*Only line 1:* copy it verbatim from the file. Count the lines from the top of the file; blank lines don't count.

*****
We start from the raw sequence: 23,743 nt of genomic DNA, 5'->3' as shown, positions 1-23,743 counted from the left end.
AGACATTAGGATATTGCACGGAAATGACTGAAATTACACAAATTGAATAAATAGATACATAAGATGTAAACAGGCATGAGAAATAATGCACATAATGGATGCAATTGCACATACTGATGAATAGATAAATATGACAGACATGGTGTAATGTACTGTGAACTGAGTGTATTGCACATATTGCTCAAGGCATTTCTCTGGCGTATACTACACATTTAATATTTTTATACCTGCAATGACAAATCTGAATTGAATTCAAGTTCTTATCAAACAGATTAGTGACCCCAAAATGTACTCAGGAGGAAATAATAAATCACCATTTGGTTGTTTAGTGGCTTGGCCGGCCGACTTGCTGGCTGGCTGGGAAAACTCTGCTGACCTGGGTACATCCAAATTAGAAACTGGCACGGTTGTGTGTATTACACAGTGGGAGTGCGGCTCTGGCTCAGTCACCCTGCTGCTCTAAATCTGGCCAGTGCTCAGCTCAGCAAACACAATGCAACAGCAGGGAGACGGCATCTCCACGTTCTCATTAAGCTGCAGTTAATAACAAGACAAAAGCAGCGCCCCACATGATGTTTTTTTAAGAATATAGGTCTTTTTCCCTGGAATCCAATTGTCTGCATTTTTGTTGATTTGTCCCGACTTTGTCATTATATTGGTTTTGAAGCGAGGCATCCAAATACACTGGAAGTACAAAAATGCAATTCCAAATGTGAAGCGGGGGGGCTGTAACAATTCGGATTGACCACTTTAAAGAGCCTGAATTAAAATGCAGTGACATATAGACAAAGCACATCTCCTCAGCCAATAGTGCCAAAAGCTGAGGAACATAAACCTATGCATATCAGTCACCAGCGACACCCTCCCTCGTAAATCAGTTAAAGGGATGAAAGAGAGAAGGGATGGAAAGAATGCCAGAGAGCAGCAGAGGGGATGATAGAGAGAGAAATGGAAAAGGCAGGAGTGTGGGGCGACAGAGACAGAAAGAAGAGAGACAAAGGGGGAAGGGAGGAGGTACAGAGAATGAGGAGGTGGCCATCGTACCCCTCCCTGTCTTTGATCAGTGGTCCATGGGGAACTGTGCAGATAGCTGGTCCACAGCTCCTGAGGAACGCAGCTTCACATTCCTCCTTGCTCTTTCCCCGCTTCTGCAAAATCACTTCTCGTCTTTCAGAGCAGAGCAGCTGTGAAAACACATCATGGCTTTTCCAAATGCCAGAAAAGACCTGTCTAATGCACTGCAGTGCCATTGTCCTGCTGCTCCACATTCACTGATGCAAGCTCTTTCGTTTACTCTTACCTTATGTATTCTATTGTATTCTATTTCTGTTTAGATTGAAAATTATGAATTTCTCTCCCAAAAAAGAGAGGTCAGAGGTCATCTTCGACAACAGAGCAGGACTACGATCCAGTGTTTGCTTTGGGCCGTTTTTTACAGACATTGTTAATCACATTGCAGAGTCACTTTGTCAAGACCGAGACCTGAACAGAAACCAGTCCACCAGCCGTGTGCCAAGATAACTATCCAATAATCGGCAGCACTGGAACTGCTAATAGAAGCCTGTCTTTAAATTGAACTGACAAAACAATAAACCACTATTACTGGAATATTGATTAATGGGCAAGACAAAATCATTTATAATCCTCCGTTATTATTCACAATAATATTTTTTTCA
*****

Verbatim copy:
We start from the raw sequence: 23,743 nt of genomic DNA, 5'->3' as shown, positions 1-23,743 counted from the left end.